News - Good Grief, Charlie Brown!



This autumn, Somerset House in London will present Good Grief, Charlie Brown! Celebrating Peanuts and its Cultural Legacy...

Press Release

 This landmark exhibition showcases the original drawings of the cartoon’s creator Charles M. Schulz, alongside works inspired by Snoopy, Charlie Brown and the rest of the Peanuts gang, from some of today’s most exciting artists and designers. Good Grief, Charlie Brown! Celebrating Peanuts and its Cultural Legacy explores the impact of the most successful comic strip of all time on the contemporary cultural landscape, uncovering the social, political and philosophical complexities told through the four-panel comic strip that have spoken to scores of artists and designers in their own work.

In partnership with the Charles M. Schulz Museum and Research Center in California, the exhibition features over 100 comic strips and personal artefacts from the Schulz Museum and contemporary works from contributors including: Andy Holden, David Musgrave, Fiona Banner, François Curlet, KAWS, Ken Kagami, Lucas Price, Mark Drew, Mark Mulroney, Mel Brimfield, Mira Calix, Ryan Gander and Steven Claydon.

As a generation of artists who grew up during the ‘golden age’ of Peanuts come to prominence today, its presence in the ideas and ambitions of contemporary media, from film and fashion to street art and sculpture, seems more powerful and meaningful than ever before.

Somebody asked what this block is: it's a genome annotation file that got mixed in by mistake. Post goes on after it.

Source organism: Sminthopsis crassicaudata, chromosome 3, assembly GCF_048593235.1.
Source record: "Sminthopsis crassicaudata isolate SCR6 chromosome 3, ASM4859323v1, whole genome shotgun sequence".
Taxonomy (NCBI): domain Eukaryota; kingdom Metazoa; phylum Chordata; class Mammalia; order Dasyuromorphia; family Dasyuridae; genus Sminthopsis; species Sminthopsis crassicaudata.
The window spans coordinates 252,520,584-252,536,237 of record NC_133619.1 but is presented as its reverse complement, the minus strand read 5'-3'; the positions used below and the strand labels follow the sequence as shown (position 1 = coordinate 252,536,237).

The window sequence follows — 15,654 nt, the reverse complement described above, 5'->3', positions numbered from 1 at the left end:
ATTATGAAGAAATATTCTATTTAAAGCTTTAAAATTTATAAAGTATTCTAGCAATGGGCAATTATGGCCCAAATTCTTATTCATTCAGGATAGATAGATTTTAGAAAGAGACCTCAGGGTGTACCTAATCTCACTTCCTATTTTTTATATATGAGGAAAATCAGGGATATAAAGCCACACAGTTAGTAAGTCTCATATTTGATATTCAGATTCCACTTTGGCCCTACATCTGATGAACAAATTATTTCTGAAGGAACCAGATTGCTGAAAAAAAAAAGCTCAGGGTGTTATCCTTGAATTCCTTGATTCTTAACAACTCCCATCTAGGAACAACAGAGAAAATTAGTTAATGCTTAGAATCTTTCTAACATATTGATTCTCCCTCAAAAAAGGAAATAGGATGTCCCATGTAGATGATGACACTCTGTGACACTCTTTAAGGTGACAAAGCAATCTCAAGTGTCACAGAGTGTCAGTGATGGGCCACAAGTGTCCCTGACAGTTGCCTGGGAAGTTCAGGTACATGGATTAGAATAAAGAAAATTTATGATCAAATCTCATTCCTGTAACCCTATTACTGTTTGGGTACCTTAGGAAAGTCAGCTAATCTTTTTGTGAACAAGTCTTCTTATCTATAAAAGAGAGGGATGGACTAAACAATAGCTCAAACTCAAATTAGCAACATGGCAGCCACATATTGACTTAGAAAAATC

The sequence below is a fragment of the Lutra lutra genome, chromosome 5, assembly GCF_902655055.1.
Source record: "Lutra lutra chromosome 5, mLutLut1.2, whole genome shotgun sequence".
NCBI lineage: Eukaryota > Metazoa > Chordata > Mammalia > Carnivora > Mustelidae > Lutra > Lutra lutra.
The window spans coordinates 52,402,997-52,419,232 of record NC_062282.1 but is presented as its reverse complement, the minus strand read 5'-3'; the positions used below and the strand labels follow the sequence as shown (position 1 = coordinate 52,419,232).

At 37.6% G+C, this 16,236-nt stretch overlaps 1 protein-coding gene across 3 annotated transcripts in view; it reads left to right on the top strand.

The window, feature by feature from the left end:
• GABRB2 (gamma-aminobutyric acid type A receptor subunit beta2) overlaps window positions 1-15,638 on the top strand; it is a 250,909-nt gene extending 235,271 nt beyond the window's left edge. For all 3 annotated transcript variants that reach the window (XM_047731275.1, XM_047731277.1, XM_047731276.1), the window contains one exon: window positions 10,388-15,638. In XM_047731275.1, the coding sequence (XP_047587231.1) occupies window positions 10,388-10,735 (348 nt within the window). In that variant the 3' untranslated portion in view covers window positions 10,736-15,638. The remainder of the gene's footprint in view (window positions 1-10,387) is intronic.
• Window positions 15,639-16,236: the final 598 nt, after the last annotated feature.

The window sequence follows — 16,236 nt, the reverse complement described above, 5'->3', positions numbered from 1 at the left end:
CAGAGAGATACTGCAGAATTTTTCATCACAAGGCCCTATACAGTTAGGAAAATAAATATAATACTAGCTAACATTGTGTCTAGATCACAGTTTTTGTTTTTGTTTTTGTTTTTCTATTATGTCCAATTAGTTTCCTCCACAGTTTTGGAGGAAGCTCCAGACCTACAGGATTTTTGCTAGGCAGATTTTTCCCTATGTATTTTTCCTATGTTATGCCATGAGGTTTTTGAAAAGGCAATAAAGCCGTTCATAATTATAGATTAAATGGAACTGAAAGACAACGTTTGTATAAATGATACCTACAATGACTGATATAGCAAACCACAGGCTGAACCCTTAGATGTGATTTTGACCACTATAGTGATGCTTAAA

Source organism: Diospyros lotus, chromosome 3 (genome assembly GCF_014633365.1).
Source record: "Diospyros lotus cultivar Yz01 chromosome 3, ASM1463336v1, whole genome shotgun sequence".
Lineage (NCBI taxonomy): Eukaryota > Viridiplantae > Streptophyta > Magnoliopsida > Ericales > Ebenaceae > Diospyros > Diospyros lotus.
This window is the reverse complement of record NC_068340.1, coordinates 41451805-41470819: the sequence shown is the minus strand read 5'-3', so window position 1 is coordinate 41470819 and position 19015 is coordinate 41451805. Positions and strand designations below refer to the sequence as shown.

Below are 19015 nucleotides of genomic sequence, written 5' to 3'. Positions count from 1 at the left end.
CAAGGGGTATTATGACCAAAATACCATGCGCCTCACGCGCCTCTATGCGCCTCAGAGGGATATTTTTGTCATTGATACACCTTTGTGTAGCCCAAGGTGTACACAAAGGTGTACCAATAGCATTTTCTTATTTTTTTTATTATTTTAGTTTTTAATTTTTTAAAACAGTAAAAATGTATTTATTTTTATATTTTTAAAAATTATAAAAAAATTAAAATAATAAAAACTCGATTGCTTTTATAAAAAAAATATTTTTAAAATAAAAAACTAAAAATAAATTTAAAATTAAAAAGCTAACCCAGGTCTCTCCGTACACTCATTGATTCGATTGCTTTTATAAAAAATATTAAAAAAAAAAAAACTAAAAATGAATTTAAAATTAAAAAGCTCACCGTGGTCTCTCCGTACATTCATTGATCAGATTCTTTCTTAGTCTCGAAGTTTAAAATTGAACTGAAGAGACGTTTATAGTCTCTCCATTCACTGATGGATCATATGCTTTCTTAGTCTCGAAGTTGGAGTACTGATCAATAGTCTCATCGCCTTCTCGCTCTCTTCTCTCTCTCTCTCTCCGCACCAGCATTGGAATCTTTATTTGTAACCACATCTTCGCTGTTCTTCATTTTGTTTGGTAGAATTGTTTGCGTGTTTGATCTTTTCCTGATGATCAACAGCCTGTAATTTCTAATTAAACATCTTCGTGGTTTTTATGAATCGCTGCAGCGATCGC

For the exhibition, Somerset House has unearthed existing work and commissioned new pieces from contemporary practitioners, all of which is influenced by Peanuts. These will sit alongside Schulz’s original strips, rarely-seen in Europe, and together provide new perspectives on the comic masterpiece.

Peanuts has been widely acknowledged as one of the most popular and influential comic strips of all time. From 1950 to 2000, creator Charles M. Schulz produced 17,897 Peanuts strips, syndicated to over 2,600 newspapers in 75 countries and translated into 21 languages, totalling a readership of 355 million people.

For many, Peanuts became an important part of their daily lives and its cast of misfit characters - including everyone’s favourite cartoon canine Snoopy, loveable loser Charlie Brown, blanket-toting philosopher Linus, bossy older sister Lucy, piano-playing Schroeder and sports-obsessed Peppermint Patty – continue to captivate audiences, young and old, around the world. Within their adultless society, their tangle of relationships mirror minutiae everyday realities, emulating the joys, anxieties and vulnerabilities of life.

Schulz’s cast of children commented on topical issues, so much so that the comic has become a chronicle of the social and political climate in the latter half of the twentieth century. His strips also spoke to the soul, pondering age-old questions in the search for meaning in the small game of life. Indeed, Peanuts philosophies and aphorisms have become legend, from Lucy’s “happiness is a warm puppy” to Charlie Brown’s “I only dread one day at a time”.